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Press review: Lavrov, Trump hash over boosting business ties and arms control proposals

Top stories in the Russian press on Thursday, December 12
Russian Foreign Minister Sergey Lavrov AP Photo/Alex Brandon
Russian Foreign Minister Sergey Lavrov
© AP Photo/Alex Brandon

Kommersant: US seeks to boost trade with Russia despite sanctions

US President Donald Trump said at his recent talks with Russian Foreign Minister Sergey Lavrov that he wished to increase trade with Russia, Kommersant writes, citing a source close to the Russian delegation. The White House occupant did not explain how exactly this could be done amid Washington’s sanctions against Moscow. However, over the past years, Russian-US economic ties have been really improving. Soon, the sides are expected to announce launching a bilateral Business Consultative Council, which is aimed at giving a new impetus to business dialogue between Moscow and Washington.

This autumn, Russia and the United States named persons, who will be responsible for creating this mechanism, which Russian President Vladimir Putin suggested that Trump establish back in summer 2018, the paper wrote. In particular, President of the Russian Union of Industrialists and Entrepreneurs Alexander Shokhin and Head of the US-Russia Business Council Daniel Russell will deal with this issue. They will be tasked with arranging the group’s first meeting during the St. Petersburg International Economic Forum in June 2020. The launch of the council has not been officially announced.

According to the Russian Federal Customs Service, in 2019 Russia’s foreign trade declined almost with all of its top trade partners (except for China) compared with 2014. Among evident reasons are plunging oil prices, sanctions and Russia’s countersanctions, the ruble’s depreciation and a surge in prices on imported goods as well as an overall decline in consumption. However, despite all geopolitical hurdles, Russia’s trade with the US dropped much less than with European countries — just 11% in the first six months of 2019 against the same period of 2014. Former US Ambassador to Russia Jon Huntsman said in his October interview with Kommersant that 90% of bilateral trade was not affected by the sanctions.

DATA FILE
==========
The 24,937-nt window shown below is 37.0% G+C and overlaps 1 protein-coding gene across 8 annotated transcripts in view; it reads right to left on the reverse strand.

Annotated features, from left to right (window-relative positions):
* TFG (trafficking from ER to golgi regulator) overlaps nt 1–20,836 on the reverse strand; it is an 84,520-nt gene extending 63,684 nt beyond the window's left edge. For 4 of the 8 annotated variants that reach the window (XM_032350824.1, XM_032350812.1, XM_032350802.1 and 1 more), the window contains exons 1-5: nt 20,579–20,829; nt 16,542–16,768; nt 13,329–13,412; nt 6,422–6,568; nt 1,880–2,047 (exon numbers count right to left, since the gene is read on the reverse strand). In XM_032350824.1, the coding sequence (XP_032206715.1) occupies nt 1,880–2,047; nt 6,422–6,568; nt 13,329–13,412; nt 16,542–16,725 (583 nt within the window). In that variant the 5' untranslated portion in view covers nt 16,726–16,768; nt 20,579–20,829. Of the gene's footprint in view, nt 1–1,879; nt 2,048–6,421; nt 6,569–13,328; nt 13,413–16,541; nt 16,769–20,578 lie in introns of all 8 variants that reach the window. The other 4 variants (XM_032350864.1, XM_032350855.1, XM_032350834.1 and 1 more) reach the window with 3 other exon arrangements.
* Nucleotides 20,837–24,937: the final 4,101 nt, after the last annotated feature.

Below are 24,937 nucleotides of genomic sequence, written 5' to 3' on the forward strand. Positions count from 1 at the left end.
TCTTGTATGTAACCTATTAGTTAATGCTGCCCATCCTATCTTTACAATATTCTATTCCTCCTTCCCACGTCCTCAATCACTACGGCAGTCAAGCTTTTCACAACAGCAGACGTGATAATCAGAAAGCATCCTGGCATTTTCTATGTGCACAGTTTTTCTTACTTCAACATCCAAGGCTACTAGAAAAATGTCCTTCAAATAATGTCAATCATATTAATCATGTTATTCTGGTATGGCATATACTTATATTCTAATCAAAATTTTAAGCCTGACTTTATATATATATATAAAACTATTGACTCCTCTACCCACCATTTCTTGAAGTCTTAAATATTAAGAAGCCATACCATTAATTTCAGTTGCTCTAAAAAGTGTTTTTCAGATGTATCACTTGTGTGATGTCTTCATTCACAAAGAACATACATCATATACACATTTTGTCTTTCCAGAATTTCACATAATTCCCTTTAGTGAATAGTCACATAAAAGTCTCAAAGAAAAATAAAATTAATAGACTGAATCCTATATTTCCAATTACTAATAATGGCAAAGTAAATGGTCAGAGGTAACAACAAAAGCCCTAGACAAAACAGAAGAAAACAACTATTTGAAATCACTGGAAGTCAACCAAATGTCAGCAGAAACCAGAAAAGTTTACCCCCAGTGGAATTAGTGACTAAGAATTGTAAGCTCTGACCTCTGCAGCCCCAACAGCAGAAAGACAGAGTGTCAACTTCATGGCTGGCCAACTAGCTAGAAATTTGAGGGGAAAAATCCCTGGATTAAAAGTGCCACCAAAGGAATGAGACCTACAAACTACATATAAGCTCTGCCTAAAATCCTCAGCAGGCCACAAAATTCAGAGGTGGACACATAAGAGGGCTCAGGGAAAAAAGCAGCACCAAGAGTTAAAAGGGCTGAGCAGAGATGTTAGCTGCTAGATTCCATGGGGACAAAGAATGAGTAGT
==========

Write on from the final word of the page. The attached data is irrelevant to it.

Earlier, Moscow and Washington took steps to enhance economic ties at the top level. Thus, during the so-called "reset" a working group as part of the Medvedev-Obama commission was set up to foster business ties and trade and economic relations. A peak in Russian-US trade was recorded at that time, which reached $31 bln in 2011. The sides had ambitious plans, but the US froze this effort amid the Ukrainian crisis. In 2016, trade plunged to $20.3 bln, the paper says.


Nezavisimaya Gazeta: ‘Russian cunning’ and China hinder Moscow’s arms control proposal

Russian Foreign Minister Sergey Lavrov paid a visit to Washington DC this week to meet with US President Donald Trump and Secretary of State Mike Pompeo. The talks focused on strategic stability issues and extending the New START arms control deal. It’s highly likely that there won’t be any arms control agreements left after this treaty expires in February 2021. Russian President Vladimir Putin said in his addresses to world leaders that Moscow declared a unilateral moratorium on deploying these missiles. Russia is not going to deploy these systems to the regions unless similar US-made missiles emerge there. Lavrov said this offer remained on the table, Nezavisimaya Gazeta writes.